14. Hey everyone! F#$k these lawmakers…

    Think about it… they want to tax our weed!

    They want us to pay the government and rich farmers more than we pay dealers!

    I smoke it to get high… it helps me to escape the roller coaster of emotions I experience as a bi-polar individual.

    But, everyone should have the right to decide to get high instead of getting drunk.

    I don’t know about you but I grew up in a time when you shared your weed… and enjoyed the high with friends or loved ones laughing the day off and blowing off the stress which comes with life… while others got drunk… we came down in an hour or so… and could drive after the high settled down and we are able to maintain as practiced users… but our friends getting drunk could not drive after two drinks for the rest of the night…

    We should have the right to grow it… to smoke it and to share it… and we should be able to smoke good weed without limits on THC… and when they remove the CBD they remove they turn it into an unsafe drug… so any replacement for our drug of choice by the pharmaceutical companies cannot touch the effortless magic which this simple weed affords us.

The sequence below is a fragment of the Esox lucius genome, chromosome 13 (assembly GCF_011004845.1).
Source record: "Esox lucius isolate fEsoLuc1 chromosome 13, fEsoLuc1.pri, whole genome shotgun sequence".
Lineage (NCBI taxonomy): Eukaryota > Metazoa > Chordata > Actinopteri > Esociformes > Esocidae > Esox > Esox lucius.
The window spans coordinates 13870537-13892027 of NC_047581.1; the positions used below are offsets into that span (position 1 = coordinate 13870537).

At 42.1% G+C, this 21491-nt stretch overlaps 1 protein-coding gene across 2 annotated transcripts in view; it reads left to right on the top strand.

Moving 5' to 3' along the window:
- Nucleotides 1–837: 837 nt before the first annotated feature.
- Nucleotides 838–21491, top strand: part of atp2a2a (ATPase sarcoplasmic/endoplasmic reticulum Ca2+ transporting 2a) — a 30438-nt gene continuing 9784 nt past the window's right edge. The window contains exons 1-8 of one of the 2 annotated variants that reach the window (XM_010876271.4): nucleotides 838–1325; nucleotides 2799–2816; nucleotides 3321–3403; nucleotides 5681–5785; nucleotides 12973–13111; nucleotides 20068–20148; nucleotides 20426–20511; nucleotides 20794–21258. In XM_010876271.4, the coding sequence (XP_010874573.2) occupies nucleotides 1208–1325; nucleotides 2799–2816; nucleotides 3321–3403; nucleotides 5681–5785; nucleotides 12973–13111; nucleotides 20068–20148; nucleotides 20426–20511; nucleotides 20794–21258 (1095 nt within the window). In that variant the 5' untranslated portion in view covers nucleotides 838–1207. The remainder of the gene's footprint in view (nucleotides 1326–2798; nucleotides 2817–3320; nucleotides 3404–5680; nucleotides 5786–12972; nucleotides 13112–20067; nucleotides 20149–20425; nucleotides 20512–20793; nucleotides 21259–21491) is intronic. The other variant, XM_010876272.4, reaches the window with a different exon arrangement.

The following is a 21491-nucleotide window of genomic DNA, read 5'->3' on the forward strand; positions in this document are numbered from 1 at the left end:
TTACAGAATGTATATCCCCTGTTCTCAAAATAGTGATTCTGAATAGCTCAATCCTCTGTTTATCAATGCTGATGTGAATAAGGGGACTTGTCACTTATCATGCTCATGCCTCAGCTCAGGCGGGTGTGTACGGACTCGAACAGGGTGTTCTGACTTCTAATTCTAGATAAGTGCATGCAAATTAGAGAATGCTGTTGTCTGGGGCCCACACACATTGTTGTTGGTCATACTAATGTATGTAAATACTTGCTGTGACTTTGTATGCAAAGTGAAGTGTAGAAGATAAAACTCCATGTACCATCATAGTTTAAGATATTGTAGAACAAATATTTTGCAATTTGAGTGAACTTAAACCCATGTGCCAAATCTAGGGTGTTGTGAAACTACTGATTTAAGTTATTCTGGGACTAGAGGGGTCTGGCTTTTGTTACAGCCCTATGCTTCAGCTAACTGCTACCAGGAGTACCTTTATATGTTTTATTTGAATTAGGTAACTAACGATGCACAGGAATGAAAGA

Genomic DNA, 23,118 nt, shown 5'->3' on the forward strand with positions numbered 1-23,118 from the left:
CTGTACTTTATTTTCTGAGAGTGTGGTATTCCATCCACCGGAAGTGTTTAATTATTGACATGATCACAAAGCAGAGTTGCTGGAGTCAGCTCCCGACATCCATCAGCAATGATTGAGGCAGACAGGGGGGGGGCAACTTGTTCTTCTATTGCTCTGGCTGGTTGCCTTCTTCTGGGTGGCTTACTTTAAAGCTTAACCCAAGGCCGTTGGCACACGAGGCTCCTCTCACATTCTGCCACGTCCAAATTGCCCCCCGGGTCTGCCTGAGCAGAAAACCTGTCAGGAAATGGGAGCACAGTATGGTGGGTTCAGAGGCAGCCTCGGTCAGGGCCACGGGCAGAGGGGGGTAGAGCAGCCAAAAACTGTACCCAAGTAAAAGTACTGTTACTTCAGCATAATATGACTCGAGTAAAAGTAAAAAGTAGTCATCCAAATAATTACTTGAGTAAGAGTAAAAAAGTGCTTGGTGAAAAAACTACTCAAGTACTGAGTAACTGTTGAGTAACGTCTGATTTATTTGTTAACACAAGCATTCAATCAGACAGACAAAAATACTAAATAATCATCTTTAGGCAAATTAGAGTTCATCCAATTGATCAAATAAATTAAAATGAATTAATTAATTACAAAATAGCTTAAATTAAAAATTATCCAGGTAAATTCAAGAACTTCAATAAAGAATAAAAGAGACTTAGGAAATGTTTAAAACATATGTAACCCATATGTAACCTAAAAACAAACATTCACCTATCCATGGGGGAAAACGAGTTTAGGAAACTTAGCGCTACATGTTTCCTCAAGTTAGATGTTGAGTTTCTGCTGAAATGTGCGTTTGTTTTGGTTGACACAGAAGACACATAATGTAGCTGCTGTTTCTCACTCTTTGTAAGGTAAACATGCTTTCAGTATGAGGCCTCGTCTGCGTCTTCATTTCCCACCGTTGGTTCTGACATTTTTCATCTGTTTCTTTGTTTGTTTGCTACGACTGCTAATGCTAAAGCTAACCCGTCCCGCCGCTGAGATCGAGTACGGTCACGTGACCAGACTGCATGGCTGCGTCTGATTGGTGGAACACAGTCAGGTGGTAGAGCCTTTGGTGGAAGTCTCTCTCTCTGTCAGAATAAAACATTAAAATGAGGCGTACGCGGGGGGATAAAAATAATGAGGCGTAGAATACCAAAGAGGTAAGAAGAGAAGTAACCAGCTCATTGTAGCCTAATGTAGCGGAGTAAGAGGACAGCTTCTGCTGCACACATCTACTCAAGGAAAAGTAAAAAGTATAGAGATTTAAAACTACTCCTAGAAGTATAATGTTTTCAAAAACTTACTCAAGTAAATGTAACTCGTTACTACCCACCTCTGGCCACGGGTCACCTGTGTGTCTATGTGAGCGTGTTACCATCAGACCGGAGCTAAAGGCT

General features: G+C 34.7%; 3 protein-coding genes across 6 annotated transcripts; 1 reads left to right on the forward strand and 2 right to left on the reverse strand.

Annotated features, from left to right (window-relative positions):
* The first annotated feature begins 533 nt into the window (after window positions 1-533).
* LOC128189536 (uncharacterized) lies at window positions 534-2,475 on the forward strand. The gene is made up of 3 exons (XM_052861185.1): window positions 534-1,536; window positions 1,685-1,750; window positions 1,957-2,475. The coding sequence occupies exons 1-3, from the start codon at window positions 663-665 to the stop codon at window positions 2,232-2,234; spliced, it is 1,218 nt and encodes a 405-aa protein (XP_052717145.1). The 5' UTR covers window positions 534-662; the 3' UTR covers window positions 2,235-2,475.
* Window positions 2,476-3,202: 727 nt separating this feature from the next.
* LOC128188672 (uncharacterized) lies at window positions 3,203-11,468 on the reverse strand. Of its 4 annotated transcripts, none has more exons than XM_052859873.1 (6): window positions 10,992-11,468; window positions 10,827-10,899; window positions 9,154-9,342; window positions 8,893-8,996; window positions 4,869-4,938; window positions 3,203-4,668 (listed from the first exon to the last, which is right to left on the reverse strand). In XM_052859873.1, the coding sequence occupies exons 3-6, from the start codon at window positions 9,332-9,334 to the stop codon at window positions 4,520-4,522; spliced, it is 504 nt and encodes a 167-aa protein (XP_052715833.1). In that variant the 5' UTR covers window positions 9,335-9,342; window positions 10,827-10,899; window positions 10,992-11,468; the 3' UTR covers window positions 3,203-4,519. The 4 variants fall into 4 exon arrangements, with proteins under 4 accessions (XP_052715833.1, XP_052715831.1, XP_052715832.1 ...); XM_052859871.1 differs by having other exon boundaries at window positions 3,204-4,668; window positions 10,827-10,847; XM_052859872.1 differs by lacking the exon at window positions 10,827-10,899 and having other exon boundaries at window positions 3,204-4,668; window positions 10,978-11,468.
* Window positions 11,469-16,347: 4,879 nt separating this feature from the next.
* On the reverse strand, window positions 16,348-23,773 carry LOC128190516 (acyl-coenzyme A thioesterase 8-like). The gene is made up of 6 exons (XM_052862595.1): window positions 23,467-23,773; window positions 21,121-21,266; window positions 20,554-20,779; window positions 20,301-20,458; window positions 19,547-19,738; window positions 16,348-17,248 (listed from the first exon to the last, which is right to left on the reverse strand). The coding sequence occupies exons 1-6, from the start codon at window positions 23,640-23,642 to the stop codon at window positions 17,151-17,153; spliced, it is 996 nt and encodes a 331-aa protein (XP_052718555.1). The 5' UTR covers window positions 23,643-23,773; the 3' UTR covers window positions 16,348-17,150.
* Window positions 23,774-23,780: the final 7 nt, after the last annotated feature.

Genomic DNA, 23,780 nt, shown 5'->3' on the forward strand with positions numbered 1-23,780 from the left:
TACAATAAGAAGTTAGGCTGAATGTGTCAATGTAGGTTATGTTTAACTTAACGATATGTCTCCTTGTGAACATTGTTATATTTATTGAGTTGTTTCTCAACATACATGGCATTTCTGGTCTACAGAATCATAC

So legalize it… get our people out of jail… clear our records… and do what is right… get behind the revolution to make this a drug of choice in America… where we should be free to choose how to blow off the stress of a day without fear of reprisal by a repressive government.

    We have been oppressed since Nixon did this… get it off the schedule altogether and stop this stupid argument.

    This is wrong. People have lost so much over this stupid attempt to control people in America creating controversy when there should be none.

    We will not be the land of the free again until they (our very own Government) stop lying to the people and demonizing the very thing which brings so very many people happiness without any problems except those imposed upon them by the establishment.

    #FreeTheWeed